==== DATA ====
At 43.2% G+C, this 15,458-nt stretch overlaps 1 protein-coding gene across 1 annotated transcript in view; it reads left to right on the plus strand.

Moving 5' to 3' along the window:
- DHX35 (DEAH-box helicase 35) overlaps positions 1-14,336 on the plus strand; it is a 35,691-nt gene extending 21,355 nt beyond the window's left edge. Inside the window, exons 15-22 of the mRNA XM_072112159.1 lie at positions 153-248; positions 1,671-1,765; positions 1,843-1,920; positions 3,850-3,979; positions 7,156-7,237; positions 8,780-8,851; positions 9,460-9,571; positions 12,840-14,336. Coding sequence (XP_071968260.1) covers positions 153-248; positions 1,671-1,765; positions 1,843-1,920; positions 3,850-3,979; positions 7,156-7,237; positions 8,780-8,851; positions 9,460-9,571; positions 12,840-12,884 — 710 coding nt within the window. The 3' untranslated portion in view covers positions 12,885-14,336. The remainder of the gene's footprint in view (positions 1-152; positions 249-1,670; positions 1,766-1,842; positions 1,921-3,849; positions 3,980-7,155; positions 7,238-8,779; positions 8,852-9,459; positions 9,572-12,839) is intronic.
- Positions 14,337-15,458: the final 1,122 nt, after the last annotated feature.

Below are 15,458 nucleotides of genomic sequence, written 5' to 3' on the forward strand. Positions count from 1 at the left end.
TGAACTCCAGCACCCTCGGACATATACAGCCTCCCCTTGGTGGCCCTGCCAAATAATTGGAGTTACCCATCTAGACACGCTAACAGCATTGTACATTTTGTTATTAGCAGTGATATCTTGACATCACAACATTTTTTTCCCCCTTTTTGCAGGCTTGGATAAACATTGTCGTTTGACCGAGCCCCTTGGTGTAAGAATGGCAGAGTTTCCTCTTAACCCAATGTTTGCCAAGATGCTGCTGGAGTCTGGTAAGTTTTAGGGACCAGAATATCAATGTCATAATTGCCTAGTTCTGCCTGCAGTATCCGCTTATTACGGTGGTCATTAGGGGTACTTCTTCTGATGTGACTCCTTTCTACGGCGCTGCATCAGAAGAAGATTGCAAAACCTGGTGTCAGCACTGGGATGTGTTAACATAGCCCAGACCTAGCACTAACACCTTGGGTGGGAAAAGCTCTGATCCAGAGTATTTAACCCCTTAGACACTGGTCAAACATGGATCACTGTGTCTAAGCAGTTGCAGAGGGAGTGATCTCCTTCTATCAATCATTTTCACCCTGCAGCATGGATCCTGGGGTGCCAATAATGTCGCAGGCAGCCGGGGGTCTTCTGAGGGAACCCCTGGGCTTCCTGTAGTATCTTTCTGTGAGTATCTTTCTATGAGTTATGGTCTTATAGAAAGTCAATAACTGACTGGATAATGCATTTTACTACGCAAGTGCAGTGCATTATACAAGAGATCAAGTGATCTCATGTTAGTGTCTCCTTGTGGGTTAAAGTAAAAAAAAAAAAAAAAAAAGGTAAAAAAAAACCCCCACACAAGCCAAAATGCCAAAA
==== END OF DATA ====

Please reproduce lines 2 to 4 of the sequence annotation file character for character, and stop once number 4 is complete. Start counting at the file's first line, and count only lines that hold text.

Moving 5' to 3' along the window:
- DHX35 (DEAH-box helicase 35) overlaps positions 1-14,336 on the plus strand; it is a 35,691-nt gene extending 21,355 nt beyond the window's left edge. Inside the window, exons 15-22 of the mRNA XM_072112159.1 lie at positions 153-248; positions 1,671-1,765; positions 1,843-1,920; positions 3,850-3,979; positions 7,156-7,237; positions 8,780-8,851; positions 9,460-9,571; positions 12,840-14,336. Coding sequence (XP_071968260.1) covers positions 153-248; positions 1,671-1,765; positions 1,843-1,920; positions 3,850-3,979; positions 7,156-7,237; positions 8,780-8,851; positions 9,460-9,571; positions 12,840-12,884 — 710 coding nt within the window. The 3' untranslated portion in view covers positions 12,885-14,336. The remainder of the gene's footprint in view (positions 1-152; positions 249-1,670; positions 1,766-1,842; positions 1,921-3,849; positions 3,980-7,155; positions 7,238-8,779; positions 8,852-9,459; positions 9,572-12,839) is intronic.
- Positions 14,337-15,458: the final 1,122 nt, after the last annotated feature.